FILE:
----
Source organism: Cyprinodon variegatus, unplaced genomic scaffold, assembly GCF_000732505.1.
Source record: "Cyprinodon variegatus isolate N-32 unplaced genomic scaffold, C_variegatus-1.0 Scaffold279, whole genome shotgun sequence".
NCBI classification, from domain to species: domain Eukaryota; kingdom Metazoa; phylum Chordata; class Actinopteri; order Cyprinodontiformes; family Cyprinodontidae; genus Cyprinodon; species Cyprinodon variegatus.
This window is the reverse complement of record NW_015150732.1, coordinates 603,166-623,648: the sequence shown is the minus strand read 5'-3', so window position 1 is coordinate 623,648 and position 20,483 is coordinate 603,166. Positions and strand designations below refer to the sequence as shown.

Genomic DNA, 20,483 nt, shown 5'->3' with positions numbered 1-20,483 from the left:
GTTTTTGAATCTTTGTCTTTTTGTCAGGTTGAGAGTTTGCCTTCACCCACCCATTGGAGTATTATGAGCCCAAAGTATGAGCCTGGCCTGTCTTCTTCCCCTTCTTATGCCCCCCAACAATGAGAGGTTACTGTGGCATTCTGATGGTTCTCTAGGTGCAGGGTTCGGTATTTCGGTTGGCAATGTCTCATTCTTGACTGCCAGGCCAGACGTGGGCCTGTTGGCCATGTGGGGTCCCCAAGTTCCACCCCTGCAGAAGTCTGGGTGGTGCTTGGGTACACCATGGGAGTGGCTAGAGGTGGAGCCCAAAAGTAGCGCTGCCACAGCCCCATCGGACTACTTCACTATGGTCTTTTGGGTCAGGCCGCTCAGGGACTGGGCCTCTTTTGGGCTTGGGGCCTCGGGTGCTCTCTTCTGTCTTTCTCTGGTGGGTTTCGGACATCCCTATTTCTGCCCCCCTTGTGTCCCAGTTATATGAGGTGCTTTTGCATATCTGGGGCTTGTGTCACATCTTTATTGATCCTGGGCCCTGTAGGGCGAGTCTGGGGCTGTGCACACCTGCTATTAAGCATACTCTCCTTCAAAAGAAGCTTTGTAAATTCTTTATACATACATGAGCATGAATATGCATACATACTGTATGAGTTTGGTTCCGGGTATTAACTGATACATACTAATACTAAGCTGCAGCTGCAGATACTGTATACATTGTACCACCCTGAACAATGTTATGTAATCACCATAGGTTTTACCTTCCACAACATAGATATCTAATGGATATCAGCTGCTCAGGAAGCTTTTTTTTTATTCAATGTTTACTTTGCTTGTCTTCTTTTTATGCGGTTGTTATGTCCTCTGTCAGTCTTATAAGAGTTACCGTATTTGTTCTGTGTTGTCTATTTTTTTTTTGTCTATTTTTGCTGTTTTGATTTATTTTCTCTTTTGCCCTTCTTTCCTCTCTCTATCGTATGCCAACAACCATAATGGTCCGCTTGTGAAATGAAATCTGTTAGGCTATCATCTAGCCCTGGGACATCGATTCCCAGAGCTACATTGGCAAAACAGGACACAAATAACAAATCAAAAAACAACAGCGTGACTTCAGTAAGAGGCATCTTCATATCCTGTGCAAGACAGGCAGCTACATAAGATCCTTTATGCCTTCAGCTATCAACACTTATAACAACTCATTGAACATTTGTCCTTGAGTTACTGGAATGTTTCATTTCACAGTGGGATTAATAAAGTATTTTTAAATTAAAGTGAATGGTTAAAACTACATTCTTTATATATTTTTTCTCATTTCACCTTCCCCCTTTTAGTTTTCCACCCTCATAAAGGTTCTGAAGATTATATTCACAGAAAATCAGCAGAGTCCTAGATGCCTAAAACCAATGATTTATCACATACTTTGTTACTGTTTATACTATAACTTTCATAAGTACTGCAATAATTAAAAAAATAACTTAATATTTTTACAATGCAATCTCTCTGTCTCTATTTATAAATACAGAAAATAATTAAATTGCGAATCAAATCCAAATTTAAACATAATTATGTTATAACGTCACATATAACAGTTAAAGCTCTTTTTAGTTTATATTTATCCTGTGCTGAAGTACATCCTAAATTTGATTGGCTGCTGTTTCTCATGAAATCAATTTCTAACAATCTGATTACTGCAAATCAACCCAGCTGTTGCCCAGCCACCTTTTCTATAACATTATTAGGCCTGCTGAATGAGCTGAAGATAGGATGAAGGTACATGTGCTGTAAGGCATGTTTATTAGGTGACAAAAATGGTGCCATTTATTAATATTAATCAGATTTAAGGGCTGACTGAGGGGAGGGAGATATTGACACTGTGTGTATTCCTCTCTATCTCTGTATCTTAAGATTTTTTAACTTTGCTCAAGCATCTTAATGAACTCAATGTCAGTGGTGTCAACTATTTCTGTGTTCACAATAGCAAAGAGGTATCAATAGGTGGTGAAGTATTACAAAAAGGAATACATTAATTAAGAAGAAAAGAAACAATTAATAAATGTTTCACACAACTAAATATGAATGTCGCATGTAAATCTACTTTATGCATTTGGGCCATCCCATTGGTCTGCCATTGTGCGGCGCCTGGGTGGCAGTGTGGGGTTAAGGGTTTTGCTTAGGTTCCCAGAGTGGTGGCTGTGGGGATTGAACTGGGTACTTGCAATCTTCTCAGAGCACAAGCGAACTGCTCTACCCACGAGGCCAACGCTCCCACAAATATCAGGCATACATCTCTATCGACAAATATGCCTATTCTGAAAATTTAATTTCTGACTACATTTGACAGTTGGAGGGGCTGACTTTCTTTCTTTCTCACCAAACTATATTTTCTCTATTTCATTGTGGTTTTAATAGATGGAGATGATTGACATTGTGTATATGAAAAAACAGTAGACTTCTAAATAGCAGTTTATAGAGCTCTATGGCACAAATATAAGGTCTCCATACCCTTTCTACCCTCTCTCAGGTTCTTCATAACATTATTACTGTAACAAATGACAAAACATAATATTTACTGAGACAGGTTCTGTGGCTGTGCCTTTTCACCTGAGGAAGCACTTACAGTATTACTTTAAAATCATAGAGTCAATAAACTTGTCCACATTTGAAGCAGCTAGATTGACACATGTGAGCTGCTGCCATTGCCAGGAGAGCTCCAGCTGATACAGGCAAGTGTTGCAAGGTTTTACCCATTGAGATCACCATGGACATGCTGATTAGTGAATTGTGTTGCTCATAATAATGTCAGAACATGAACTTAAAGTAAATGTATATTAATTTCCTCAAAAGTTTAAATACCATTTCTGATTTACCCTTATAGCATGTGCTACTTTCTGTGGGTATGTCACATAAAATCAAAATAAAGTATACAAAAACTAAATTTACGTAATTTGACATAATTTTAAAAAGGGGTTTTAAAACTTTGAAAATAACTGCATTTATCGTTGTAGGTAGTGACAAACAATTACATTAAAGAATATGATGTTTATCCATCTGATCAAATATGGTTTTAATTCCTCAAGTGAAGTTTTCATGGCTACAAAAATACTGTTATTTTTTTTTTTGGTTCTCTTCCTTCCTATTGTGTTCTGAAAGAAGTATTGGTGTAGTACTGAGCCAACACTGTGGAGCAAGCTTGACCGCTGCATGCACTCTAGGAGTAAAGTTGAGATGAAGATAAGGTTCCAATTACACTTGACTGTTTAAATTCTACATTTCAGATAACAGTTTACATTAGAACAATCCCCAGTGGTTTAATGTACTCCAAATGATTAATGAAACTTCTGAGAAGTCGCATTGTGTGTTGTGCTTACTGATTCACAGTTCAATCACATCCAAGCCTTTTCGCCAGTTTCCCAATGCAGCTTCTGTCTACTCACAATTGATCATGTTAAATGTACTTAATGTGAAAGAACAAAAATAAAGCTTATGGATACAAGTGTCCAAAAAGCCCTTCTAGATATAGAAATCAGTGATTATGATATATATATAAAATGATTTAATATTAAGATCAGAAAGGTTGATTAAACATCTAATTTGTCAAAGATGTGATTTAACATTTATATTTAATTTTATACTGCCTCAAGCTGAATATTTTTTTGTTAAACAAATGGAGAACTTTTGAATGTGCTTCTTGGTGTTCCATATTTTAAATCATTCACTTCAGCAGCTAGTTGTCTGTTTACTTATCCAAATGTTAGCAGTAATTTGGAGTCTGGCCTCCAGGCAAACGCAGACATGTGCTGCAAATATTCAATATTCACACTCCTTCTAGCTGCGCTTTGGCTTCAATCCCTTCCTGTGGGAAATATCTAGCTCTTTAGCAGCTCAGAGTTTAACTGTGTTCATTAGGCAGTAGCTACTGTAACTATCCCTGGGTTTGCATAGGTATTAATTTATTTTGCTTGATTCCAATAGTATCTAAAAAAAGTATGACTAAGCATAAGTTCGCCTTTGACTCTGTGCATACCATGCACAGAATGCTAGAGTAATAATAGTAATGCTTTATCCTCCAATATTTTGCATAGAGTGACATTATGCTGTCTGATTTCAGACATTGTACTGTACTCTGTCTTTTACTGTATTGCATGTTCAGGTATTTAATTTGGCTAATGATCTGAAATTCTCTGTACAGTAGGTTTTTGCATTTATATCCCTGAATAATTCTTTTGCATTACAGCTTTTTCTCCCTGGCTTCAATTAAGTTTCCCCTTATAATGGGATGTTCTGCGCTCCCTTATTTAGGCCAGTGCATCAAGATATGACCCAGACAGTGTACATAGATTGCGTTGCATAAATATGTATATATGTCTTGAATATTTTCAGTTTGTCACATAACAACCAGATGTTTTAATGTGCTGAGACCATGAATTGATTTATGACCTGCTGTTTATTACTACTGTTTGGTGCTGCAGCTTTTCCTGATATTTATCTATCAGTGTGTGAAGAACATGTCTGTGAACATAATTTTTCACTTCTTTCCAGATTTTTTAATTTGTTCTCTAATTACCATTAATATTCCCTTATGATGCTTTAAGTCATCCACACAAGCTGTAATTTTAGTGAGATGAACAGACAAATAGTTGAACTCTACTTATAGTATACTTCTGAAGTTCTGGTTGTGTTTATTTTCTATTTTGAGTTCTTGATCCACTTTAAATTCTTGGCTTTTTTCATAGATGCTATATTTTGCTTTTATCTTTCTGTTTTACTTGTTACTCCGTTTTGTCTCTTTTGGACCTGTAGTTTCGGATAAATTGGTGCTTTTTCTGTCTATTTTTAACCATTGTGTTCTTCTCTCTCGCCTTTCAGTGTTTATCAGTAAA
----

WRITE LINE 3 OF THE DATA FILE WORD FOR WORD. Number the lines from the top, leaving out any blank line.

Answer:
NCBI classification, from domain to species: domain Eukaryota; kingdom Metazoa; phylum Chordata; class Actinopteri; order Cyprinodontiformes; family Cyprinodontidae; genus Cyprinodon; species Cyprinodon variegatus.